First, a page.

Asian Americans Advancing Justice - LA

Building upon the legacy of the Asian Pacific American Legal Center

Asian American Press: APIA groups focus on current immigration efforts after innaction from Supreme Court

Friday, June 24, 2016

LOS ANGELES – (June 24, 2016) — Leaders and members of organizations serving Asian American and Pacific Islander immigrants gathered to express their deep disappointment at the Supreme Court’s inaction on the President’s proposed expansion of immigration relief programs. Announced in November 2014, these programs – the new Deferred Action for Parents of Americans (DAPA) and an expansion of the original Deferred Action for Childhood Arrivals (DACA) – would have benefited an estimated 65,000 Asian American and Pacific Islander (AAPI) immigrants in Los Angeles and Orange Counties.

“When I first heard the news, I was frozen with disappointment and loss of hope,” said Bo Daraphant, an intern at Korean Resource Center (KRC) Los Angeles, who would have personally benefited from the expanded DACA program. “I’ve been waiting for this opportunity since 2012 and again in 2014. I had such high hopes that one day I would be able to reunite with my family in Thailand, work and support my family here, and pursue my dreams and a career. I’m frustrated to know that our community will continue to live in fear with lack of opportunity because of today’s decision, but I also know that we’ll move forward and use this as a motivation to keep going.”

Although the Court’s decision blocks implementation of the new DAPA and expanded DACA programs, it does not affect the original DACA program. Created in 2012, the original DACA program offers eligible young immigrants a two-year reprieve from deportation, work authorization and a social security number. It does not offer a path to citizenship. [Eligibility information here.] Nationally, an estimated 152,000 AAPI immigrants are eligible for the original DACA program, including 22,000 in Los Angeles and Orange Counties. Only 20 percent of eligible AAPIs have applied for DACA, compared to an estimated 80 percent of eligible Latino immigrants.

“Thankfully, the Supreme Court’s decision does not affect the original DACA program,” said Stewart Kwoh, president and executive director of Asian Americans Advancing Justice-Los Angeles, which has assisted with over 2,500 DACA applications since August 2012. “There are thousands of eligible undocumented immigrants who have yet to seek DACA. If you believe you or a family member is eligible, we encourage you to speak to our organization or another trusted legal or community non-profit.”

“The deadlock is a setback for immigrant families, but we remind community members that this case does not impact the current DACA program announced in 2012,” said Joon Bang, director of Korean Resource Center (KRC) Los Angeles, which has processed nearly 2,000 DACA applications for Korean American community members. “While we fight to right this wrong inflicted on our families, we encourage eligible community members who have not yet applied for the current DACA program to enroll in the program for themselves, their families, and for the millions who are counting on them to set a precedent by demonstrating the power of this deferred action program.”

For immigrants who are undocumented or out of status, Advancing Justice offers free immigration screenings to evaluate individual cases for available immigration relief, including the original DACA program, and free assistance in applying for or renewing DACA status. In addition, Advancing Justice can provide information and assistance with other important programs for undocumented immigrants, such as drivers’ licenses (AB 60) and Medi-Cal for low-income undocumented youth (SB 75). See details below.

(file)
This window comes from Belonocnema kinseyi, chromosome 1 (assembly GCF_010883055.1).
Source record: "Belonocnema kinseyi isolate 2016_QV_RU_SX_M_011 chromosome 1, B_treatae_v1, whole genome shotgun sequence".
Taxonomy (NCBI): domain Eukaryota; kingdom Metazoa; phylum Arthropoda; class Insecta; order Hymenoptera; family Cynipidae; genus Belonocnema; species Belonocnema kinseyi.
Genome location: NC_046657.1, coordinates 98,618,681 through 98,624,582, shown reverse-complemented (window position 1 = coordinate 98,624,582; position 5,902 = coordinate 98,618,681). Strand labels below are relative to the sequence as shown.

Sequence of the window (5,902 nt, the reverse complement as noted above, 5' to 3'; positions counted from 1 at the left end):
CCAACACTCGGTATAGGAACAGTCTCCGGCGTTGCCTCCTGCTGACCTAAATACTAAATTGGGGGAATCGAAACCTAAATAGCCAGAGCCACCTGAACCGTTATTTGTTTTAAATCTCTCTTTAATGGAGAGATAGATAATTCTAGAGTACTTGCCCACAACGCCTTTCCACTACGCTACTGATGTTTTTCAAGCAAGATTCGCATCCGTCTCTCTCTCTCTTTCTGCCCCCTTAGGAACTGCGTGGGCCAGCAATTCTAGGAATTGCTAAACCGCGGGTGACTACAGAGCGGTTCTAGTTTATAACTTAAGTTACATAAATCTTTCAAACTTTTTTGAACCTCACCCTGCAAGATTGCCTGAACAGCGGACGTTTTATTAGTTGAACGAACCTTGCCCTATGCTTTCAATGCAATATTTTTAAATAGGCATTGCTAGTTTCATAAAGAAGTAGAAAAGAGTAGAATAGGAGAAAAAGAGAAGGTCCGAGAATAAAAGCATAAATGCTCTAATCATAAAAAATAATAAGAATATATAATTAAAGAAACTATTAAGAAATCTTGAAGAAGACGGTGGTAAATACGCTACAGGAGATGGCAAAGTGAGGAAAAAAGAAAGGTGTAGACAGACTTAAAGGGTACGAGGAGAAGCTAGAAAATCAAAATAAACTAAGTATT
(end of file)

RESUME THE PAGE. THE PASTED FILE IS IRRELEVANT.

“With the Supreme Court’s split decision, we expect confusion over what immigration programs are available for undocumented immigrants,” said Aman Thind, director of Advancing Justice-LA’s immigration project. “We encourage immigrants with questions to contact a trusted legal or community organization for advice. Be wary of unscrupulous individuals, including lawyers, who may promise you they can win your case or who asks you to sign a blank form.”

Looking forward, immigrant rights advocates urged impacted community members to join the fight for both the expanded DACA and DAPA programs as well as the larger battle to reform the nation’s broken immigration system.

 “The Supreme Court’s 4-4 decision is clearly a call to action,” declared Anthony Ng, immigrant rights policy advocate for Advancing Justice-LA and a member of ASPIRE-LA, an AAPI undocumented youth organizing group. “We must continue to fight for the rights of the millions of immigrants who continue to live in the shadows, like members of my own family. The November election will be critical – the next President will name the ninth Supreme Court justice and the next Congress could potentially move forward an immigration bill. We will not stop fighting for our families.”

Free immigration screenings and DACA application assistance is available from Advancing Justice-LA as follows (appointments required):

  • Los Angeles – 3 regular immigration workshops (every Tuesday from 2 to 5 pm at the Karsh Center in Los Angeles’ Koreatown, every Thursday from 3 to 6 pm in our downtown Los Angeles office, and every third Wednesday from 2 to 5 pm in the San Gabriel Valley)
  • Orange County – individual assistance by appointment
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